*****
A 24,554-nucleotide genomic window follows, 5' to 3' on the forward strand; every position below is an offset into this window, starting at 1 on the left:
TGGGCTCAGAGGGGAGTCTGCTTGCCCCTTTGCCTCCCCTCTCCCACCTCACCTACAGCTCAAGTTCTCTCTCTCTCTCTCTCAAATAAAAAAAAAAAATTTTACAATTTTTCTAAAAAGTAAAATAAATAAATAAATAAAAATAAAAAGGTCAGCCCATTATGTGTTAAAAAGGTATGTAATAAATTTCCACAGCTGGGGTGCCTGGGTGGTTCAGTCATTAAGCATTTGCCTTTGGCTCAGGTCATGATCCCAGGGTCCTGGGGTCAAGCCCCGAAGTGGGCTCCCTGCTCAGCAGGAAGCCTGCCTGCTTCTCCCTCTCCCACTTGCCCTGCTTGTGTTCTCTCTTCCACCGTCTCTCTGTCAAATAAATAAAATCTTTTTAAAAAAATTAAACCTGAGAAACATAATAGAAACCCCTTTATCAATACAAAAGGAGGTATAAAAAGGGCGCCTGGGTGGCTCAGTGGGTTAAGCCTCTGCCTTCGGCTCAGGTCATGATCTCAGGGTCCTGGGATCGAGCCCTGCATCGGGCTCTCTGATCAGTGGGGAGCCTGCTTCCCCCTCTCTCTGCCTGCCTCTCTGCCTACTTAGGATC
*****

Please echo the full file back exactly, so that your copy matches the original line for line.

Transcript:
A 24,554-nucleotide genomic window follows, 5' to 3' on the forward strand; every position below is an offset into this window, starting at 1 on the left:
TGGGCTCAGAGGGGAGTCTGCTTGCCCCTTTGCCTCCCCTCTCCCACCTCACCTACAGCTCAAGTTCTCTCTCTCTCTCTCTCAAATAAAAAAAAAAAATTTTACAATTTTTCTAAAAAGTAAAATAAATAAATAAATAAAAATAAAAAGGTCAGCCCATTATGTGTTAAAAAGGTATGTAATAAATTTCCACAGCTGGGGTGCCTGGGTGGTTCAGTCATTAAGCATTTGCCTTTGGCTCAGGTCATGATCCCAGGGTCCTGGGGTCAAGCCCCGAAGTGGGCTCCCTGCTCAGCAGGAAGCCTGCCTGCTTCTCCCTCTCCCACTTGCCCTGCTTGTGTTCTCTCTTCCACCGTCTCTCTGTCAAATAAATAAAATCTTTTTAAAAAAATTAAACCTGAGAAACATAATAGAAACCCCTTTATCAATACAAAAGGAGGTATAAAAAGGGCGCCTGGGTGGCTCAGTGGGTTAAGCCTCTGCCTTCGGCTCAGGTCATGATCTCAGGGTCCTGGGATCGAGCCCTGCATCGGGCTCTCTGATCAGTGGGGAGCCTGCTTCCCCCTCTCTCTGCCTGCCTCTCTGCCTACTTAGGATC